Just An Old Soldier
(March 27, 2009)
|He was bent and a bit out of style with balding head and
wrinkled skin. When he walked it was with a noted limp. His clothing marked him
as of the past. The look in his eyes left one to wonder what he had seen and
done. Was he an infantryman, perhaps at the Battle of the Bulge?
Or was he a Marine on Iwo Jima who clambered up those volcanic slopes seeking
out the enemy?
Could he have been a door gunner on some dirty Huey? His eyes told a story, yet
it was a mystery known only to himself and to his God. Perhaps his buddies had
died in his presence at some rubber plant in Nam. Sixteen men in one short flash
gone to a greater land leaving the soldier to mourn his own wounds and to mourn
even more deeply those who were, mere seconds before, alive.
Scenes like this give a hollowed depth to one's eyes and scores the memory as
with a living CD, which turns on at various times to addle the brain and return
one, for a season, to years now gone.
Could he have been a fighter pilot who followed a pilot friend down, down, down
until his friend crashed upon the ground in living flames, as he pulled out of
the dive, just missing the trees? This scene plays over and over in his mind,
though the years are far, far removed. He may have been a pilot in the Mighty
Eighth in a B-17 over German skies with a crew of mere youths who had left the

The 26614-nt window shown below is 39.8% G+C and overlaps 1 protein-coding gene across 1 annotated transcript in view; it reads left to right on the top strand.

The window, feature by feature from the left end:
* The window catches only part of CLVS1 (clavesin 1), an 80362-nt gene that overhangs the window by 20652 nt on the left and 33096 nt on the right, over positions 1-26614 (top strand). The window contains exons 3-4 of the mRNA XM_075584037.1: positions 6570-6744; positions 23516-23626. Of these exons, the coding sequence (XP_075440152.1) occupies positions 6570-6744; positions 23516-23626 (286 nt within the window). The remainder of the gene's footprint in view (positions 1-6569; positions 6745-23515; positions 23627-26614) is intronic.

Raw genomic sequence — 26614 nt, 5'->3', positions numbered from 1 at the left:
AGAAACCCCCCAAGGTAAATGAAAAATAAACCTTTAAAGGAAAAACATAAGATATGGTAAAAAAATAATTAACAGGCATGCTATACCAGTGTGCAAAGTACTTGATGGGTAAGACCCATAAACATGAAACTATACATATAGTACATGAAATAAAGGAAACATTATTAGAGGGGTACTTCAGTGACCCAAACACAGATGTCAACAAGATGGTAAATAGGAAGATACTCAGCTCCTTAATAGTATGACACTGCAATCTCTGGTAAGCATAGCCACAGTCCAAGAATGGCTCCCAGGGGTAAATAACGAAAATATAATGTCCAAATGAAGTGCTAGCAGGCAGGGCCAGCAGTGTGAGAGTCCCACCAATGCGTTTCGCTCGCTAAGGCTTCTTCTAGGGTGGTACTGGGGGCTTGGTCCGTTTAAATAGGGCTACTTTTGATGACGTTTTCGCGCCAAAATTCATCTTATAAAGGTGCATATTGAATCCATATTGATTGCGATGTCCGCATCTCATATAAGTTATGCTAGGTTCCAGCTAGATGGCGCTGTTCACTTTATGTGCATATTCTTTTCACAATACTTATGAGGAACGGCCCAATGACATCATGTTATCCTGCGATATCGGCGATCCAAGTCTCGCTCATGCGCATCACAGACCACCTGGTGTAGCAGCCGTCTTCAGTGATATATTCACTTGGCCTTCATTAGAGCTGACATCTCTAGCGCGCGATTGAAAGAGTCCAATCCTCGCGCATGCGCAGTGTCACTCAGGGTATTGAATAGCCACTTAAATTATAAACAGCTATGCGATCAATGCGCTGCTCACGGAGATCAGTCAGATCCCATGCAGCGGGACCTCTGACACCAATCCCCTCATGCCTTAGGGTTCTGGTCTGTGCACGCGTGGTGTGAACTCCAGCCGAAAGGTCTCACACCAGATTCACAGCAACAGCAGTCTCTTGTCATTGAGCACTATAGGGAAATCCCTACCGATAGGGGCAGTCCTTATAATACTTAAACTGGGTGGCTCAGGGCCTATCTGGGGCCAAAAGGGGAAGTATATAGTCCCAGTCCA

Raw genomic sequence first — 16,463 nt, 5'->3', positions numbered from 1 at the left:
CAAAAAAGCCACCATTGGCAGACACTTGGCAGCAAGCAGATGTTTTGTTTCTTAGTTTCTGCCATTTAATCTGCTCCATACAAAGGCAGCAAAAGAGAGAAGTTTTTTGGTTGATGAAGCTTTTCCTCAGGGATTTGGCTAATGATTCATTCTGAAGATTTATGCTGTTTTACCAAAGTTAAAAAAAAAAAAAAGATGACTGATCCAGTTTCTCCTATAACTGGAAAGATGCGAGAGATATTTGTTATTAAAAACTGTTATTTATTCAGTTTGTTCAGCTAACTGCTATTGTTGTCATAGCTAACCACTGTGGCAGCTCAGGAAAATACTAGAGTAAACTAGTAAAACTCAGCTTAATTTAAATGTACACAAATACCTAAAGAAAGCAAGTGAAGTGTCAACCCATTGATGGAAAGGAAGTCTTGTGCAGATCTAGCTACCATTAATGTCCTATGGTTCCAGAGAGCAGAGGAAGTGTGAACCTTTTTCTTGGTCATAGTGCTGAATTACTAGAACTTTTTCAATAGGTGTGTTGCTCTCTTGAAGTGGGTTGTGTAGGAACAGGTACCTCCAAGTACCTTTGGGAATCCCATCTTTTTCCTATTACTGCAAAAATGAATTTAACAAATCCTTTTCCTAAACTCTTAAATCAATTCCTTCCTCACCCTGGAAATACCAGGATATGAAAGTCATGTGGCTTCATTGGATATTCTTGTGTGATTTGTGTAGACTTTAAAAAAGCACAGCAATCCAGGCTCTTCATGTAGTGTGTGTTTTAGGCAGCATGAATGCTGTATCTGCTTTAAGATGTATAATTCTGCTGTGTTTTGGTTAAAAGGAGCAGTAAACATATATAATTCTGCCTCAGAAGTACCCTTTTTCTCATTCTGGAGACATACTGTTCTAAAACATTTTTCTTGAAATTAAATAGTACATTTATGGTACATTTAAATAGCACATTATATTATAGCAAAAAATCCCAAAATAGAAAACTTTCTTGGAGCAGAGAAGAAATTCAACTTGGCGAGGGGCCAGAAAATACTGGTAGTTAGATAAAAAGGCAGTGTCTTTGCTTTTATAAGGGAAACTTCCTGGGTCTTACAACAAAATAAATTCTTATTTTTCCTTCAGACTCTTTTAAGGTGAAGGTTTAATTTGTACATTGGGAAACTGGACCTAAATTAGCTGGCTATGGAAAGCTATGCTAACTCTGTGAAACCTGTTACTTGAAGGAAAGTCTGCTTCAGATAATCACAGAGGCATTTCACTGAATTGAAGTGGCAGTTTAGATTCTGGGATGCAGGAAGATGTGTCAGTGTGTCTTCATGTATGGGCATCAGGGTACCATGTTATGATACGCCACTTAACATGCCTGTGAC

States just months ago. True they were in their stations; gunners firing 50 cal.
machine guns at ME-109's with deadly accuracy. As the brass from spent shells
fell on the aircraft floor making the sure sounds of battle, they remained at
their stations, doing what young men in war do - then there was that awful sound
and explosion which rocked the Flying Fortress, tearing off half a wing! The
pilot called for all to jump but no parachutes appeared - except his own! He, a
1st Lt., hit the German soil with the enemy surrounding him.
Off to a prison camp to barely survive for the duration of the war. Every night
the scene played over and over in his soul - giving that special look that
airmen have when a crew has been lost.
He may have been a member of the same squadron as my good friend, Emmit Bagwell,
who in the Mighty Eighth in Europe, flight engineer on that certain B-24, which
was blown off the runway in England by a sudden storm, causing the craft to
crash into a radar hut killing two Brits and then exploding with a load of
five-hundred pound bombs, leaving the scene with no evidence of a human being,
nor any likeness to the mighty B-24. This would hollow the eyes of any airman
for the rest of his life!
Then, who is this aged veteran, bent, wrinkled, balding, with those forlorn
eyes? Maybe he was spat upon after returning from Nam where we were not allowed
to win the war. Whoever he is, he will not be here long, and all the days ahead
may well be like the day I saw him; wondering who he was, and what he had seen,
and what he had done, and what had been done to him by those who blame him for
all the blood of all the wars.
Just allow him to pass. Hold your tongue and cross to the other side of the
street. Don't be so bold as to thank him for securing freedom.
C. Douglas Caffey
C. Douglas Caffey is a disabled veteran of WWII. He
served (1944-1946) in the 509th Composite Bomb Group,
58th Wing, Air Photo Unit, 20th Air Force, United States
Army Air Force. It was the 509th who dropped the atomic
bombs on Japan and did the atom bomb tests at Bikini in
the Pacific. A chronic sufferer of PTSD since WWII, Doug
is a former college dean. He started writing poetry
several years ago and though he doesn't claim to be a
poet, he does claim to write from the heart.
Comment on this article